is a function $(\mathbb{T} \to \mathbb{T}, \mathbb{T} \to \mathbb{T}) \to \mathbb{T}$.
// Given a Category[X] creates the category whose objects are
// endofunctors of X and whose morphisms are the natural
// transformations between them.
def endo[X[_, _]: Category] =
type Hom[H[_], G[_]] = (H ==> G)[X, X]
type EndoX[F[_]] = Endofunctor[F, X]
new CategoryTC1[EndoX, Hom]:
def id[F[_]](using f: EndoX[F]): F ~> F =
Nat.identity(f)
extension [F[_]: EndoX, G[_]: EndoX, H[_]: EndoX]
(m: G ~> H) def ◦ (n: F ~> G): F ~> H =
m * n
For example, this is identity natural transformation for List
in the category of endofunctors in Scala:
endo[Scala].id[List]
And this is the category of endofunctors for the Kleisli
category of functions A => Option[B]
:
val optionKleisliEndo = endo[[A, B] =>> Kleisli[Option, A, B]]
4.1.3 Monoids in the category of endofunctors
In fact, a monad on the category $X$ is an internal monoid in the category $C = End(X)$ of endofunctors of $X$ and their natural transformations, equipped with the strict monoidal structure given by the composition of endofunctors.
I won’t rewrite all the definitions needed here in terms of CategoryTC1
, but instead I’ll just ask the reader to compare the structure of InternalMonoid
vs Monad
.
Internal Monoid  Monad 

trait InternalMonoid[C[_, _]] (using val C: Monoidal[C]): import C.{~>, E, ⨂, id} // // type M val e: E ~> M val m: M ⨂ M ~> M 
trait Monad[T[_], X[_, _]]: (using Category[X]) type ==>[F[_], G[_]] = Nat[F, G, X, X] // def T : Endofunctor[T, X] def pure : Id ==> T def flatten : (T * T) ==> T 
unitarity1  
m ◦ (e ⨂ id[M]) <> id[M] 
(flatten * (pure *: T)) <> Nat.identity(T) 
unitarity2  
m ◦ (id[M] ⨂ e) <> id[M] 
(flatten * (T :* pure)) <> Nat.identity(T) 
associativity  
m ◦ (m ⨂ id[M]) <> m ◦ (id[M] ⨂ m) 
flatten * (flatten *: T) <> flatten * (T :* flatten) 
4.2 Monads in Scala
If we set the category to be Scala
(of types and functions) several things happen:

Endofunctor
becomes the usualclassic.Functor

Natural transformations become:
trait Nat[F[_]: classic.Functor, G[_]: classic.Functor]:
def apply[A]: F[A] => G[A]
 Our specialized monad becomes:
trait Monad[T[_]: classic.Functor]:
def pure : Nat[Id, T]
def flatten: Nat[T◦T, T]
 Simplifying even more by inlining the
apply
method of both transformations:
import zio.prelude.*
trait Monad[T[_]: classic.Functor]:
def pure [A]: A => T[A]
def flatten[A]: T[T[A]] => T[A]
def flatMap[A, B](a: T[A])(f: A => T[B]): T[B] =
flatten(Covariant[T].map(f)(a))
voila!
5. The Yoneda lemma
Let $F, G:C\rightarrow Set$ be two functors, with $F=C(X_0, \_)$. The canonical mapping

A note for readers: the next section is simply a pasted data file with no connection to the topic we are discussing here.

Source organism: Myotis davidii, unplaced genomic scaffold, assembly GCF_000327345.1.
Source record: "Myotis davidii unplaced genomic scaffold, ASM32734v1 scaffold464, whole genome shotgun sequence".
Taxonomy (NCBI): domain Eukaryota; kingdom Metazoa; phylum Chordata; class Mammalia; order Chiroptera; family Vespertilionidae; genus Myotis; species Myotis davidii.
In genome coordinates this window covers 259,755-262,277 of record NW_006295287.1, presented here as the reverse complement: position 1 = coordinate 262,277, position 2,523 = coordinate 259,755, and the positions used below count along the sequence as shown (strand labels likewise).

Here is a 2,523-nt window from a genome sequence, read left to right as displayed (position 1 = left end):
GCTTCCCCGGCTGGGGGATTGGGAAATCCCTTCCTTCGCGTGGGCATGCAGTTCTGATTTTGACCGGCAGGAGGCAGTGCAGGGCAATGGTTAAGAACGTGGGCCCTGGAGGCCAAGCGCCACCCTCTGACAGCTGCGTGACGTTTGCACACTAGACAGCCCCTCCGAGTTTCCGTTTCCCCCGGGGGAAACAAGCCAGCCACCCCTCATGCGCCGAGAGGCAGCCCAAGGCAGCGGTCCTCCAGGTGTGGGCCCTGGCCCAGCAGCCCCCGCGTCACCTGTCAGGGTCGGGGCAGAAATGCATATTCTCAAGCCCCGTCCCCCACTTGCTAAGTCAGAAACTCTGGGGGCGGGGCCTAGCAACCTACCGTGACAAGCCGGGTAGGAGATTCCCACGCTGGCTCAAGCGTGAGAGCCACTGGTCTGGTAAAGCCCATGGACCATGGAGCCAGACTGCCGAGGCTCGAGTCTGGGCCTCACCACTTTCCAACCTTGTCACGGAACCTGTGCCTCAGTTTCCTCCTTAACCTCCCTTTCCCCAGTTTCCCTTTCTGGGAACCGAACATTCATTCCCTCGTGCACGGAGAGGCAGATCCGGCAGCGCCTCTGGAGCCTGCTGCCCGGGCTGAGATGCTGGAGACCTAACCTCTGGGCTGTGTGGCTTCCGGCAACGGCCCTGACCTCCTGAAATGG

$\begin{matrix} y: & Nat(F,G) & \rightarrow & G_{X_0} \\ & \varphi & \mapsto & \varphi_{X_0}(id_{X_0}) \end{matrix}$from the set of natural transformations $\varphi:F \rightarrow G$ to the set $G(X_0)$ is a bijection.
The inverse mapping is given by
$\begin{matrix} y': & G_{X_0} & \rightarrow & Nat(Hom(X_0,\_),G) \\ & z & \mapsto & y'(z)_X f:=G_f(z) \ \ \forall X \\ & & & _{f: C(X_0, X)} \end{matrix}$(pp 44)
A bijection between two types A
and B
can be naturally expressed as a instance of the following type
case class Biyection[A, B](
from: A => B,
to : B => A
):
// satisfying laws
@Law
def IdB = (from ◦ to) <> identity[B]
@Law
def IdA = (to ◦ from) <> identity[A]
type ≅[A, B] = Biyection[A, B]
Since our base category is Scala (instead of Set) then both $F, G$ will be functors from $C$ to Scala.
def yonedaLemma[C[_, _], G[_], X0](G: (C > Scala)[G])
(using C: Category[C] ) =
import C.id
val F: (C > Scala)[C[X0, *]] = homFunctor[C, X0]
// at this point we know that F, G are functors
// and C is a category, so we can simplify a bit
// by working with the natural transformation as a
// polymorhic function instead of the wrapper type Nat:
type ==>[F[_], G[_]] =
[X] => F[X] => G[X]
// 
// The Yoneda lemma
// 
// the canonical mapping:
val y : (C[X0, *] ==> G) => G[X0] =
φ => φ[X0]( id[X0] )
// is a bijection with inverse:
val yp: G[X0] => (C[X0, *] ==> G) =
z => ([X] => (f: C[X0, X]) => G(f)(z))
// i.e.
// y ◦ yp <> identity[G[X0]]
// yp ◦ y <> identity[CX0 ==> G]
// Or more concisely:
val yoneda: (C[X0, *] ==> G) ≅ G[X0] =
Bijection(y, yp)
Proof:
// a) yp(y(𝜑)) == 𝜑
def proofPart1(φ: CX0 ==> G) =
// by definition of y:
yp(y(φ)) == yp( φ[X0] { id[X0] } )
// by definition of yp:
yp(y(φ)) == ( [X] => (f: C[X0, X]) => G(f) { φ[X0] { id[X0] } } )
// which in Scala is the same as:
yp(y(φ)) == ( [X] => (f: C[X0, X]) => (G(f) ◦ φ[X0]) { id[X0] } )
// by the naturality condition: G(f) ◦ φ[X0] === φ[X] ◦ F(f)
yp(y(φ)) == ( [X] => (f: C[X0, X]) => (φ[X] ◦ F(f)) { id[X0] } )
yp(y(φ)) == ( [X] => (f: C[X0, X]) => φ[X] { F(f) { id[X0] } } )
// by definition of homFunctor: F(f)( id[X0] ) == f ◦ id[X0]
// and by definition of composition: f ◦ id[X0] == f
yp(y(φ)) == ( [X] => (f: C[X0, X]) => φ[X] { f } )
// applying eta reduction two times:
// yp(y(φ)) == ( [X] => φ[X] ) == φ
yp(y(φ)) == φ
// b) y(yp(z)) == z
def proofPart2(z: G[X0]) =
// by definition of yp:
y(yp(z)) == y( [X] => (f: C[X0, X]) => G(f)(z) )
// by definition of y:
y(yp(z)) == ( [X] => (f: C[X0, X]) => G(f)(z) ) { id[X0] }
// evaluating the right hand side
y(yp(z)) == G(id[X0])(z)
// Since G maps identities to identities:
// G(id[X0]) == Scala.id[G[X0]] == identity[G[X0]] = x => x
y(yp(z)) == z
// Q.E.D
This is pretty much what one would write on paper, except that it is more verbose. The other difference is that the compiler will help us ensure that expressions at least typecheck.
6. Bibliography
 M. Grandis, Category Theory And Applications: A Textbook For Beginners, World Scientific, 2018.
 W. Lawvere, Conceptual Mathematics: A First Introduction to Categories, Cambridge University Press; 2 edition, 2009.
 Scala 3 documentation: https://docs.scalalang.org/.
7. Changelog
 Jun 29, 2022: Scala 3 version 3.1.2
 Code repository added.